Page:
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The Republican Party fully controls most states and at the national level has captured the House, Senate and presidency. By many measures, the party has more power than it has had in many decades. But will that control last? And, more importantly, what policy priorities are coming about from these political victories?

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Meet Some Law Enforcement Officers Who Support Forfeiture Reform

While many interest groups representing law enforcement employees oppose reforming civil asset forfeiture to require a criminal conviction before the state can take ownership of a person’s property, some law enforcement officers support the changes. … more

MSU Spending Big For Post-Nassar PR

Michigan State University pays its top media spokesman $195,765 a year. Now in "crisis mode," MSU has hired another media relations expert at $325 an hour. … more

A Swimming Pool’s Worth of Parking Lot Runoff Not ‘Vital’ To Great Lakes

While the Great Lakes Restoration Initiative does pay for some programs that protect the lakes, it also gives millions of dollars every year for things that have very little impact on them. … more

Michigan May Surpass 2000 Employment Levels Soon

Job growth in the economic recovery following the Great Recession has been fairly steady. If the trend continues — and there’s no way of determining if it will or won’t — Michigan will surpass its 2000 job level peaks in 2020.  … more

Industrial Wind Farms Bring Political Conflict, Recalls and Lawsuits to Township

A legal battle over a proposed wind farm of 63 turbines is brewing in a small community in the Thumb area of Michigan. … more

Airbnb Ban the Latest in Detroit’s Short-sighted Thinking

City of Detroit officials quietly banned homeowners from offering short-term rentals through services such as Airbnb. … more

City Taking In More But Manager Cries Poverty

The amount of property tax revenue collected by all forms of tax jurisdictions in the state rose from $12.8 billion in 2012 to $14.0 billion in 2017, … more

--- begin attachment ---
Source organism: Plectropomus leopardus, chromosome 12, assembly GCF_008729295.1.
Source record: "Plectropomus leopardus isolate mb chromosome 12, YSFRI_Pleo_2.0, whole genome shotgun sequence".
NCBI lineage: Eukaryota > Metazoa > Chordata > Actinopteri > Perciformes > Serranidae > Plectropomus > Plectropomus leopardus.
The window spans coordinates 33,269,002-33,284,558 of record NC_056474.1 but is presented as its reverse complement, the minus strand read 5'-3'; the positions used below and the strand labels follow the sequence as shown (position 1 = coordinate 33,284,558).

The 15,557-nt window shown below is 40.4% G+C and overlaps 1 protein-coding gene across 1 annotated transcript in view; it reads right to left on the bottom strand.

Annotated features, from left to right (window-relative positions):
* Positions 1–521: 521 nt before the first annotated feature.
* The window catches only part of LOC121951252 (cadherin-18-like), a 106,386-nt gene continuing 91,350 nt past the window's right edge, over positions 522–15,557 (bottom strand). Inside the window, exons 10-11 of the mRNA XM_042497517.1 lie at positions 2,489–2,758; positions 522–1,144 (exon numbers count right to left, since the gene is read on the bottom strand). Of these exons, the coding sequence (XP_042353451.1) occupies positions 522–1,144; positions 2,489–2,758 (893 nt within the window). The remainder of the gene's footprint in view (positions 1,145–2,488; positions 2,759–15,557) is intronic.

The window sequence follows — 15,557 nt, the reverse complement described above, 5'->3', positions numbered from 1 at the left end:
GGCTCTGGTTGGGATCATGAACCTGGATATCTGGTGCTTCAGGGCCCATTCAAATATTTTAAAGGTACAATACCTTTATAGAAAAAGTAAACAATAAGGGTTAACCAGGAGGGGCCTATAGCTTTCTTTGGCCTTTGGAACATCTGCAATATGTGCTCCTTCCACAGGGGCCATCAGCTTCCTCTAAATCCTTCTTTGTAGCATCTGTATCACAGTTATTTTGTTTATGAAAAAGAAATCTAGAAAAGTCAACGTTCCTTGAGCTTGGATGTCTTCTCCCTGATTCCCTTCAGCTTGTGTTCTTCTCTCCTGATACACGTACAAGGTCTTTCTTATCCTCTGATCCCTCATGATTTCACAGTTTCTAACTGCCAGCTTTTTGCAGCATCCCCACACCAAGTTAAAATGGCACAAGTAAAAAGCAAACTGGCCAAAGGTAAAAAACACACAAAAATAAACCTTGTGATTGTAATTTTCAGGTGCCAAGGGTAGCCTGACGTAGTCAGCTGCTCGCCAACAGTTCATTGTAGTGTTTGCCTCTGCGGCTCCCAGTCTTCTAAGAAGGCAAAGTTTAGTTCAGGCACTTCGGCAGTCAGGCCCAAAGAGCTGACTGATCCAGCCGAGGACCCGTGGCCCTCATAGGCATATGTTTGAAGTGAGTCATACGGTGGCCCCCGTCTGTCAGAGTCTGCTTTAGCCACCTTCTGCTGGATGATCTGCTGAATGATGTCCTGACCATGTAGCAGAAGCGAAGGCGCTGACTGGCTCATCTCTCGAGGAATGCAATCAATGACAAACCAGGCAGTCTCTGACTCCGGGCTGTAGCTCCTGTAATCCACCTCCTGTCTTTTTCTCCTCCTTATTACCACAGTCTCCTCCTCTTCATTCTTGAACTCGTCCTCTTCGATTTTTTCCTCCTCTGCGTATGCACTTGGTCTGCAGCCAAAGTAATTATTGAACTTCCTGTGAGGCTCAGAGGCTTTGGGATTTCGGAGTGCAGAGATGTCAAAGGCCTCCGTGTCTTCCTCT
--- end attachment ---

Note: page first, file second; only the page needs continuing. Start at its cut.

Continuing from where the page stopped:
Crime Shouldn’t Pay, but Requiring Reimbursement May Not Pay Off

A law that takes effect next month adds a handful of new crimes to the list of offenses for which violators must reimburse the state or a local unit of government for expenses incurred responding to and prosecuting the crime.  … more

Did School Choice Opposition Help Doom Detroit’s Bid For Amazon HQ?

Media pundits were quick to suggest they knew why Detroit missed making the cut of cities the online retailer Amazon.com was considering for its new headquarters. … more

Illinois Takes Pension Advice From ‘The Simpsons’

Illinois has promised $129 billion more to government workers than it has saved for their pensions. That’s over $10,000 for every man, woman and child in the Land of Lincoln. So the state has cooked up a scheme to pay down these costs. … more

The city of Detroit issued 194 orders to shut down medical marijuana and marijuana-related facilities during the two year-period stretching from Jan. 1, 2016 to Jan. 1, 2018, city data show. Detroit’s Deputy Press Secretary Tiffany Crawford said that some locations that received shutdown orders closed voluntarily, while others “required assistance by the Detroit Police Department for closing.”

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For the Record

Across the state of Michigan, 61,000 people say they commute to work using public transit services; 96,000 people walk and 4 million people drive. … more
Gov. Rick Snyder presented his annual state budget recommendations to the Legislature on Feb. 7. They include a proposal to increase public school spending by $312 million, or as much as $240 per pupil. Reaction from school officials was mixed. … more
When the police have a reasonable suspicion that a crime has been committed they are permitted to seize a person’s property as evidence, or as part of an investigation. … more
Michigan House Minority Leader Sam Singh, D-East Lansing, recently touted a new report on school finance that claims Michigan’s public schools are underfunded. … more
If taxpayers are concerned about the condition of Michigan’s roads, they should know that it’s not their fault. The state agency in charge of road repairs has more money coming in now than in any other year, with one unusual exception. … more
Having fewer students in Michigan doesn't mean there's less money being generated for public schools. In fact, despite a drop in enrollment, Michigan's K-12 public schools are getting more money than ever. … more
A city commission member for the city of Traverse City says they don't have the money to repair the streets. The city's revenues tell a different story. … more
Former Gov. Jennifer Granholm chided the state of California and praised Michigan as the place to live in 2003. Then, less than a month out of office, she bolted to live in the Golden State. … more
The average teacher salary fell to $61,875 in 2015-16, the fifth consecutive year it declined. But the vast majority of public school teachers aren't taking pay cuts. … more
The Detroit Public Schools Community District spends more per student than all but eight of the nation’s 100 largest school districts, or $14,259 … more